‘Grandfather’ of natural treatment systems to be honored with environmental award

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‘Grandfather’ of natural treatment systems to be honored with environmental award

Bob Gearheart stands at the Arcata Marsh. Gearheart is being honored with an environmental award on May 7 for his longtime work on natural treatment systems such as the Arcata Marsh.

The city of Arcata produces more than two million gallons of sewage per day —  there is nothing out of the ordinary about that statistic; it’s in line with the amount of sewage generated by cities of similar size.



Bob Gearheart stands at the Arcata Marsh. (Shaun Walker — The Times-Standard)

The difference between Arcata and those other similarly sized cities is the manner in which the sewage is treated. The procedure the city currently uses to process its wastewater didn’t exist 50 years ago. It was the engineering skill of two men that led to an innovative wastewater treatment system that not only handles the city’s sewage but also provides a wildlife sanctuary that is one of the city’s most popular attractions.

The development of the Arcata Marsh as an integral part of wastewater treatment in Arcata was the primary focus of two professors at Humboldt State University, George Allen and Robert Gearheart, who developed a process that uses what was a former salt marsh as a means to treat sewage that is then discharged into Humboldt Bay.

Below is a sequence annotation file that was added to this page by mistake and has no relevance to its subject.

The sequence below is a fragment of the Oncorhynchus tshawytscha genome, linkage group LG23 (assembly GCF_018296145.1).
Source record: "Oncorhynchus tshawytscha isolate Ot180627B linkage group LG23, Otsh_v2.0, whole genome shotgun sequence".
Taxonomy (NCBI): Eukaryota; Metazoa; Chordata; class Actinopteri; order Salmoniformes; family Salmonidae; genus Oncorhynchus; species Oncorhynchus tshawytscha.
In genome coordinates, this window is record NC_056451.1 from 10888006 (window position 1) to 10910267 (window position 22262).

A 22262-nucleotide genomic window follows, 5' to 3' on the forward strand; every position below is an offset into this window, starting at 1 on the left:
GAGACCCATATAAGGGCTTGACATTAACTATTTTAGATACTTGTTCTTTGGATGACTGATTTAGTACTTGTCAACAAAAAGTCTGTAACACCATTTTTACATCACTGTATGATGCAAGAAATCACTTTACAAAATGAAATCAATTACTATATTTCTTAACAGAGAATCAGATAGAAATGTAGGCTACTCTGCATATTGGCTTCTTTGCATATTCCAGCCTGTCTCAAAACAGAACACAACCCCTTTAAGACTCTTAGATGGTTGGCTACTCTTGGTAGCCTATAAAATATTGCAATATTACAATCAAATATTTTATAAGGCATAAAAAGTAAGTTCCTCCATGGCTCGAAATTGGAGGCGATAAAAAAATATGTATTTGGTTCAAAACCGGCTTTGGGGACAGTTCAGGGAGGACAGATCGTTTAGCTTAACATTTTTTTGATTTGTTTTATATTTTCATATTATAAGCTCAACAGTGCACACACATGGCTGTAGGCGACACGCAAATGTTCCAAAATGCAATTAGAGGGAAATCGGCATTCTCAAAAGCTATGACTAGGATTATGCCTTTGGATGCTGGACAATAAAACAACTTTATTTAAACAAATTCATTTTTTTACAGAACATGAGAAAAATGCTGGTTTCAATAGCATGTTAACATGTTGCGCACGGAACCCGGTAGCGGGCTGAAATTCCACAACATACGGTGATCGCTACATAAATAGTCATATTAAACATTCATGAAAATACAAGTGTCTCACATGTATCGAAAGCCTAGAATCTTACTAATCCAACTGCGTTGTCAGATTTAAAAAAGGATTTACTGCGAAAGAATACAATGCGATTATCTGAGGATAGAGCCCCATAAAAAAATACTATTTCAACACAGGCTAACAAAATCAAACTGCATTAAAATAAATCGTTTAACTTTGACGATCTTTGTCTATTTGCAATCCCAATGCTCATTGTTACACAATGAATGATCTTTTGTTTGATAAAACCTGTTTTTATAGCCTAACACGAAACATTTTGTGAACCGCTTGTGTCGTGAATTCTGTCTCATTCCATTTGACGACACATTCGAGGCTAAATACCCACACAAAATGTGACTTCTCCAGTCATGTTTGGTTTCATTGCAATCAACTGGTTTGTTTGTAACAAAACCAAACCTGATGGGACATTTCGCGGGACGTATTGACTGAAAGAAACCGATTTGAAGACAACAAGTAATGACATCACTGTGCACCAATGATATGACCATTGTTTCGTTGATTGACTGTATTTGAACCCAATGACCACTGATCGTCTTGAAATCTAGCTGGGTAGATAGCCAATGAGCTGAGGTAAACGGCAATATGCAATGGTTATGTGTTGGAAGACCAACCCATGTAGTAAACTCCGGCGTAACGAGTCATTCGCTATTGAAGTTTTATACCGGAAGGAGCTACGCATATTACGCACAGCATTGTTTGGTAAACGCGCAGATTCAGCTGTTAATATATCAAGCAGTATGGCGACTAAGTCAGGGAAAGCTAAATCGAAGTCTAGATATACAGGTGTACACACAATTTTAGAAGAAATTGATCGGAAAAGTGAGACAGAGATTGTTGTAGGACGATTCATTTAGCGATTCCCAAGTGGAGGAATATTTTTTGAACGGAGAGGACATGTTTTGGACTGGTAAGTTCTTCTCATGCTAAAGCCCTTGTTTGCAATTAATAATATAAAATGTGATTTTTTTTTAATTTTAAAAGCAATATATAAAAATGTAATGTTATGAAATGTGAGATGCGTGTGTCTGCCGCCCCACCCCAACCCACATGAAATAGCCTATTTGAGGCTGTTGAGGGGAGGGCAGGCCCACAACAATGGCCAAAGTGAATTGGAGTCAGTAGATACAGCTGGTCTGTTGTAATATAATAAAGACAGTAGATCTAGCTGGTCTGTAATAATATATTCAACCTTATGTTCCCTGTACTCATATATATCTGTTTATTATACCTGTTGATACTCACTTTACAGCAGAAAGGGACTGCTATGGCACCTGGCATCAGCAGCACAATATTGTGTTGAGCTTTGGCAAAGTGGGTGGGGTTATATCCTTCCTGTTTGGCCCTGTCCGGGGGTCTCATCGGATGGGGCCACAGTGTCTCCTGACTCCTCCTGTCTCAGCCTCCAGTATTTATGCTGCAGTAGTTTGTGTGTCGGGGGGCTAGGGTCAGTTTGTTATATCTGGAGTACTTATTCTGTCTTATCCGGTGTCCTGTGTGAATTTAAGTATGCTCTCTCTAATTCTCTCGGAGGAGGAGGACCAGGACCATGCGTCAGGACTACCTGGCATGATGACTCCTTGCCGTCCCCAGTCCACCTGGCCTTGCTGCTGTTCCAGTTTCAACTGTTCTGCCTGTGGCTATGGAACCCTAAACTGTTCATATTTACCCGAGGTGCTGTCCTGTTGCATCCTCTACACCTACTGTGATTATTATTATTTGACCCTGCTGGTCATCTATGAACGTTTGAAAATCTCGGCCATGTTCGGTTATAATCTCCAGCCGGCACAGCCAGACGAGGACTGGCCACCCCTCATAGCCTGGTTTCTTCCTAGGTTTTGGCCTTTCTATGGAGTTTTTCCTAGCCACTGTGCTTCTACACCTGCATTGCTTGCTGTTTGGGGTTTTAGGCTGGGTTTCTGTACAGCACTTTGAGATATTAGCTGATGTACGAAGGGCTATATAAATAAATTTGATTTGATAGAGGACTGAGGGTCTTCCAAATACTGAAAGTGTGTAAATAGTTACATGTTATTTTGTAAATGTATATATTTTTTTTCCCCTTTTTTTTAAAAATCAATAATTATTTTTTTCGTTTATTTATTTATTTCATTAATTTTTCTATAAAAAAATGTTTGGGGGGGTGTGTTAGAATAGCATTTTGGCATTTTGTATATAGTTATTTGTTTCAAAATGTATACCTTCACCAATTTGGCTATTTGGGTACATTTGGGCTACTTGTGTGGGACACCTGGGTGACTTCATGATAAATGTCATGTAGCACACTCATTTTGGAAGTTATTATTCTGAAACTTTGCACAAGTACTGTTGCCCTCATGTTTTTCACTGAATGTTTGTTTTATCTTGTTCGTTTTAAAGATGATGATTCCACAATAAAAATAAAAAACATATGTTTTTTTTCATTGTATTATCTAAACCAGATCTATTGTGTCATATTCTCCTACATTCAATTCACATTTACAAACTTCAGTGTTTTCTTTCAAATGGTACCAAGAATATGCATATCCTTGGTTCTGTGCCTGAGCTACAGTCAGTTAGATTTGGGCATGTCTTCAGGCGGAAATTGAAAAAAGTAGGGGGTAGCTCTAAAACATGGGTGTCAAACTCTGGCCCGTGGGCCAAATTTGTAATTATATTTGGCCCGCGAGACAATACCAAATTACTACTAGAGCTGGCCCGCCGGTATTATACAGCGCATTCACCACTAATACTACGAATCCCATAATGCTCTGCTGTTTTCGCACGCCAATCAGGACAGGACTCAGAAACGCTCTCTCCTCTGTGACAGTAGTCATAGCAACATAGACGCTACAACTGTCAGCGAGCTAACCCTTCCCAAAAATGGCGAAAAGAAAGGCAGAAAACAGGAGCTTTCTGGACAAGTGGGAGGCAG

On May 7, Gearheart, who you can still find working at the marsh on a daily basis, will be honored by the Environmental Law Institute at its annual awards dinner in Washington, D.C.

Gearheart will receive the Institute’s award for scientific research. It was two former students of his at HSU, Eileen Cashman and Brad Finney, currently professors in the school’s environmental science and management program, who nominated him for the award.

“I would just say his 40-plus year career in which he has been dedicated to understanding wetlands systems in a very applied way,” Cashman said when describing why she and Finney nominated Gearheart. “He’s just inspiring in his commitment to sustainability and the scientific approach to understanding water systems. He brings a blend of skills — biologist, engineer, teacher — and hundreds of students have been impacted and inspired by what he’s done.”

The development of the marsh as a wastewater treatment plant was a result of the Clean Water Act signed into law in 1972, which made available millions of dollars of federal funds for research into clean water projects and, according to Gearheart, it put him on the road to where he is now.

“In a way, I’m a child of the Clean Water Act,” said Gearheart who earned bachelor’s degrees in mathematics and biology, and then got his master’s and Ph.D. at Oklahoma University. “It opened up a lot of opportunities for engineers to get actively involved in water quality. I found a niche that didn’t exist earlier with my background in biology and it was work that was done in Europe in the 1960s and 1970s where they found wastewater that went into a natural marsh proved to be treated effectively and I thought, ‘What if I could build a system similar to the natural marsh?'”

Gearheart’s work has been replicated across the globe and has been used for the development of wastewater systems in Asia, Africa and North America. It was the ground-breaking nature of his work that gained him so many admirers.